Diffstat (limited to 'Documentation/cgroups')
2 files changed, 41 insertions, 5 deletions
diff --git a/Documentation/cgroups/cgroups.txt b/Documentation/cgroups/cgroups.txt
index f4f5ee97d4d..6eb1a97e88c 100644
@@ -333,12 +333,23 @@ The "xxx" is not interpreted by the cgroup code, but will appear in
To mount a cgroup hierarchy with just the cpuset and numtasks
-# mount -t cgroup -o cpuset,numtasks hier1 /dev/cgroup
+# mount -t cgroup -o cpuset,memory hier1 /dev/cgroup
To change the set of subsystems bound to a mounted hierarchy, just
remount with different options:
+# mount -o remount,cpuset,ns hier1 /dev/cgroup
-# mount -o remount,cpuset,ns /dev/cgroup
+Now memory is removed from the hierarchy and ns is added.
+Note this will add ns to the hierarchy but won't remove memory or
+cpuset, because the new options are appended to the old ones:
+# mount -o remount,ns /dev/cgroup
+To Specify a hierarchy's release_agent:
+# mount -t cgroup -o cpuset,release_agent="/sbin/cpuset_release_agent" \
+ xxx /dev/cgroup
+Note that specifying 'release_agent' more than once will return failure.
Note that changing the set of subsystems is currently only supported
when the hierarchy consists of a single (root) cgroup. Supporting
@@ -349,6 +360,11 @@ Then under /dev/cgroup you can find a tree that corresponds to the
tree of the cgroups in the system. For instance, /dev/cgroup
is the cgroup that holds the whole system.
+If you want to change the value of release_agent:
+# echo "/sbin/new_release_agent" > /dev/cgroup/release_agent
+It can also be changed via remount.
If you want to create a new cgroup under /dev/cgroup:
# cd /dev/cgroup
# mkdir my_cgroup
@@ -476,11 +492,13 @@ cgroup->parent is still valid. (Note - can also be called for a
newly-created cgroup if an error occurs after this subsystem's
create() method has been called for the new cgroup).
-void pre_destroy(struct cgroup_subsys *ss, struct cgroup *cgrp);
+int pre_destroy(struct cgroup_subsys *ss, struct cgroup *cgrp);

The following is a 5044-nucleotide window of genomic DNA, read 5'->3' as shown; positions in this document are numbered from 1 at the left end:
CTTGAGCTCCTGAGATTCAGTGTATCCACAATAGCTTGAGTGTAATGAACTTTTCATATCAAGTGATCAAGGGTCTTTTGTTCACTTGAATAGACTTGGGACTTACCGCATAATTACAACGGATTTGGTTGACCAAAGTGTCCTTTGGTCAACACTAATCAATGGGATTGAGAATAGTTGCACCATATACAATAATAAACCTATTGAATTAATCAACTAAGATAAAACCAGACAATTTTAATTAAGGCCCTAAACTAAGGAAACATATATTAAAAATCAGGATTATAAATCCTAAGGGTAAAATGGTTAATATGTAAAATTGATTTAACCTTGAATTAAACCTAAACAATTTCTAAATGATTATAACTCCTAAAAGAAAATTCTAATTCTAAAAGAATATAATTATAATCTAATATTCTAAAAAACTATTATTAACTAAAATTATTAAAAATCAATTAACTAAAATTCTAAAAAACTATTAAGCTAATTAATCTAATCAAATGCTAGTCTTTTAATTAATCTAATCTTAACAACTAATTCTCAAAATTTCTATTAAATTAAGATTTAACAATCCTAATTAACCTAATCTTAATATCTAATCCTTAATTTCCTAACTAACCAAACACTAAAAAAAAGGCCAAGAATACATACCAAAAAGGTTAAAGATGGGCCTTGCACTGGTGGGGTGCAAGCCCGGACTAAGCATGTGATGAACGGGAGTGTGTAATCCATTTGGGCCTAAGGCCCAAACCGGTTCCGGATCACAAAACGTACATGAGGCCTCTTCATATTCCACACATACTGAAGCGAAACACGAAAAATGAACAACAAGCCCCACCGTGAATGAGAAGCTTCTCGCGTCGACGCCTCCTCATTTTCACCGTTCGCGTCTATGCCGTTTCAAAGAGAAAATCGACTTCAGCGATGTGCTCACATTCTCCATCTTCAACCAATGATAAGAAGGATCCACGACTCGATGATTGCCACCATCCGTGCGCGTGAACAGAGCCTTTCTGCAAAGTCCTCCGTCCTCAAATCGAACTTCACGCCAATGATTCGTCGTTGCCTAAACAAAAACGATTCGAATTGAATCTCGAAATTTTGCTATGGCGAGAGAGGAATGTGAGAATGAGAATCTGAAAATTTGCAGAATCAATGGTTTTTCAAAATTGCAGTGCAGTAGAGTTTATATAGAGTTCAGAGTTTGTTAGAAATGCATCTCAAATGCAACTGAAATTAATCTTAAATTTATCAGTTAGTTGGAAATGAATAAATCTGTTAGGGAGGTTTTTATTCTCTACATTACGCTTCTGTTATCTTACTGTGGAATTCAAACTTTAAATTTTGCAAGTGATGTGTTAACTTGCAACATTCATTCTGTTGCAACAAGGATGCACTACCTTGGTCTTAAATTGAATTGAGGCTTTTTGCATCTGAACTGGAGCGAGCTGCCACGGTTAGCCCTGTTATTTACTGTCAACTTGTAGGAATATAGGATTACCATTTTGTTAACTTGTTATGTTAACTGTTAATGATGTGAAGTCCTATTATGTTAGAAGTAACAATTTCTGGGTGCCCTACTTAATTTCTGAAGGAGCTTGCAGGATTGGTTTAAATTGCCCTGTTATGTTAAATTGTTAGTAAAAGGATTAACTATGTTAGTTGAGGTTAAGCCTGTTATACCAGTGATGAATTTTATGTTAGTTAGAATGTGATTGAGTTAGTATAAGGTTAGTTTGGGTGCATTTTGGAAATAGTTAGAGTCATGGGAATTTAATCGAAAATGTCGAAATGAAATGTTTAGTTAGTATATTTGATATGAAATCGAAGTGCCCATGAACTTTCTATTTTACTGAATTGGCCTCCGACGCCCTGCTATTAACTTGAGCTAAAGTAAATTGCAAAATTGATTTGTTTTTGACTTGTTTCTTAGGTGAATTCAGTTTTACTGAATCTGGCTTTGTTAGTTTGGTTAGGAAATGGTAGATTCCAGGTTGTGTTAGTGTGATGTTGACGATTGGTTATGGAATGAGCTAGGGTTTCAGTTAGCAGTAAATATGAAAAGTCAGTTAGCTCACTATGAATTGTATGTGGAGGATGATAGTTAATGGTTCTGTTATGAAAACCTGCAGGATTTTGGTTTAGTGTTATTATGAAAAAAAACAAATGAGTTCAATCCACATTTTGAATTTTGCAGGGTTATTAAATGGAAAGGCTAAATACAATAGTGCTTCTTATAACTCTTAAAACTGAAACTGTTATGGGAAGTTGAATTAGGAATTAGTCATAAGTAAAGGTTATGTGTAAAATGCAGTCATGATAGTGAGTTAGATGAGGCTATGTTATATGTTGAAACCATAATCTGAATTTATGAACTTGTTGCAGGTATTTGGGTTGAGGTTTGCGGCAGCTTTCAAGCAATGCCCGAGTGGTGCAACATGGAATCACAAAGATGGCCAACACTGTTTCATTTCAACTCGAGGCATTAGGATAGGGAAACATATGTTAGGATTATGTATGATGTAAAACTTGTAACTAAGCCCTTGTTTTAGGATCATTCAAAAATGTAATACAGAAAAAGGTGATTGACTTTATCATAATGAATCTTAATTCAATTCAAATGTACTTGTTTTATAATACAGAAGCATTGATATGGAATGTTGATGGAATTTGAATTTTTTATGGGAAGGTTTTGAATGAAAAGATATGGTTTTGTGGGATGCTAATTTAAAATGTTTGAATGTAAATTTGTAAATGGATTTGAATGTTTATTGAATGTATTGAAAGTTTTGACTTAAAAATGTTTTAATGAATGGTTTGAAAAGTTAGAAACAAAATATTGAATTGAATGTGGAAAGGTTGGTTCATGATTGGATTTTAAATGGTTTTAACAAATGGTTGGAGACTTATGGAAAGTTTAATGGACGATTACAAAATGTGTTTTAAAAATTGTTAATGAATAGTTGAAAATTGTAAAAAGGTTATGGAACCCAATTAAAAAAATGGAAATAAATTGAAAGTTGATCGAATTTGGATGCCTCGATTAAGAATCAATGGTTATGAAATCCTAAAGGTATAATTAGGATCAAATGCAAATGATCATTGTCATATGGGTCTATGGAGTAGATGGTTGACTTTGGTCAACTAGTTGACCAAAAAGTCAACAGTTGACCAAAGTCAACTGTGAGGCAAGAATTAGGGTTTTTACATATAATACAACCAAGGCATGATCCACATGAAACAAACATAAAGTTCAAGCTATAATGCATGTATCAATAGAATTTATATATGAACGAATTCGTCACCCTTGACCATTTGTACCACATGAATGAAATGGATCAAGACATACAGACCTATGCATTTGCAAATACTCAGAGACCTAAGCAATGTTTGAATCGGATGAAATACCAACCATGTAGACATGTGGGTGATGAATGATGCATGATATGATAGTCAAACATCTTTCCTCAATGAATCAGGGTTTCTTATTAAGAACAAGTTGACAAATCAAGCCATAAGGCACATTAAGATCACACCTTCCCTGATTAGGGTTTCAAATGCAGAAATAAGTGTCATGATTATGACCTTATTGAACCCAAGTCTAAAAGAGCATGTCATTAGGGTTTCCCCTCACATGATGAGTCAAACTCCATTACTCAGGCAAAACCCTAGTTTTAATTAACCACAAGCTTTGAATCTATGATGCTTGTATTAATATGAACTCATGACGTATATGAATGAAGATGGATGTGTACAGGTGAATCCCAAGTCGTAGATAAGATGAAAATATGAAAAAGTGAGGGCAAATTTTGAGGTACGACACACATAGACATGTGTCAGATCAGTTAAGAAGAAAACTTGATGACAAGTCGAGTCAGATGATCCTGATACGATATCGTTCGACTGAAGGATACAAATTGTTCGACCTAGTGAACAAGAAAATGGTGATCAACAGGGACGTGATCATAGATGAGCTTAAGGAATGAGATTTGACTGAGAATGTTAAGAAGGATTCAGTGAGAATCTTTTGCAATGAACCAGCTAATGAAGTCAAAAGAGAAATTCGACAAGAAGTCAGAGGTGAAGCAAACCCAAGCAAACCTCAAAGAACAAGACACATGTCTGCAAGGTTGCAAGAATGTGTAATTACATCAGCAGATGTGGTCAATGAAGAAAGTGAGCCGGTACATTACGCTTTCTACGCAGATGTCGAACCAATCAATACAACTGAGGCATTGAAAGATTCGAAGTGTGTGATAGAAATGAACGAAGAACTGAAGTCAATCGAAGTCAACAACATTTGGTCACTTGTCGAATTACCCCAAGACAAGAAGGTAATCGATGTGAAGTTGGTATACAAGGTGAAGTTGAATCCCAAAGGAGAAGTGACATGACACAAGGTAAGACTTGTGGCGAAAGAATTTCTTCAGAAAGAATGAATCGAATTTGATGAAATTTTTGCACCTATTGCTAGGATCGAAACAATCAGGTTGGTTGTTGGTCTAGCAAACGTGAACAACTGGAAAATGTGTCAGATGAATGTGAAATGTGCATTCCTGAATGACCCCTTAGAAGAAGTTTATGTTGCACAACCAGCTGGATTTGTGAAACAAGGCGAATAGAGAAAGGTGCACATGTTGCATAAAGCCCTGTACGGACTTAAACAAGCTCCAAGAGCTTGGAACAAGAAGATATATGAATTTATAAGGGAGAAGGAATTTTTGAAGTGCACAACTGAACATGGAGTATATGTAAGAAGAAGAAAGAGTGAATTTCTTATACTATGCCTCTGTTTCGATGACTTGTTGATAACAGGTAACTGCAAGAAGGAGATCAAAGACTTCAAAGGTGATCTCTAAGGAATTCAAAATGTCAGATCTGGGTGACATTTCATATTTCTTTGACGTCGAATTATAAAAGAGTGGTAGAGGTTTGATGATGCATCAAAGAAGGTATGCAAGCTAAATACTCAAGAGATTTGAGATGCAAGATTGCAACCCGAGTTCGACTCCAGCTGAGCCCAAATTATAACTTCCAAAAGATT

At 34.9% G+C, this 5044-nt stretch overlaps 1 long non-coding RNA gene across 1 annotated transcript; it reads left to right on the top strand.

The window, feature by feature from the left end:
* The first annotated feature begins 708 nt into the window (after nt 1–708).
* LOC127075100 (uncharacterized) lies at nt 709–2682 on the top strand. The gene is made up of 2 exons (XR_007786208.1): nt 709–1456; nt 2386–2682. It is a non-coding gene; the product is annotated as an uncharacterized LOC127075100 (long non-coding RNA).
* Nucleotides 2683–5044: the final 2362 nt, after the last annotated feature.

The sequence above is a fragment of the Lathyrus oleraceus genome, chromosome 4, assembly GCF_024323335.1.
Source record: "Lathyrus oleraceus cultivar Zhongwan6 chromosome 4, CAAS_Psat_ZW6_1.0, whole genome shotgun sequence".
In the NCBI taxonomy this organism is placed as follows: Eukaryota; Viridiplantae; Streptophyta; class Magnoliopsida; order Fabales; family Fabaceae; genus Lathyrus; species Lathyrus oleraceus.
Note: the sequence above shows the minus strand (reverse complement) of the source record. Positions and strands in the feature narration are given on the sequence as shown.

Called before checking the reference count on each subsystem. This may
be useful for subsystems which have some extra references even if
-there are not tasks in the cgroup.
+there are not tasks in the cgroup. If pre_destroy() returns error code,
+rmdir() will fail with it. From this behavior, pre_destroy() can be
+called multiple times against a cgroup.
int can_attach(struct cgroup_subsys *ss, struct cgroup *cgrp,
struct task_struct *task)
diff --git a/Documentation/cgroups/memcg_test.txt b/Documentation/cgroups/memcg_test.txt
index a9263596f8d..72db89ed060 100644
@@ -1,5 +1,5 @@
Memory Resource Controller(Memcg) Implementation Memo.
-Last Updated: 2009/1/19
+Last Updated: 2009/1/20
Base Kernel Version: based on 2.6.29-rc2.
Because VM is getting complex (one of reasons is memcg...), memcg's behavior
@@ -360,3 +360,21 @@ Under below explanation, we assume CONFIG_MEM_RES_CTRL_SWAP=y.
# kill malloc task.
Of course, tmpfs v.s. swapoff test should be tested, too.
+ 9.8 OOM-Killer
+ Out-of-memory caused by memcg's limit will kill tasks under
+ the memcg. When hierarchy is used, a task under hierarchy
+ will be killed by the kernel.
+ In this case, panic_on_oom shouldn't be invoked and tasks
+ in other groups shouldn't be killed.
+ It's not difficult to cause OOM under memcg as following.
+ Case A) when you can swapoff
+ #swapoff -a
+ #echo 50M > /memory.limit_in_bytes
+ run 51M of malloc
+ Case B) when you use mem+swap limitation.
+ #echo 50M > memory.limit_in_bytes
+ #echo 50M > memory.memsw.limit_in_bytes
+ run 51M of malloc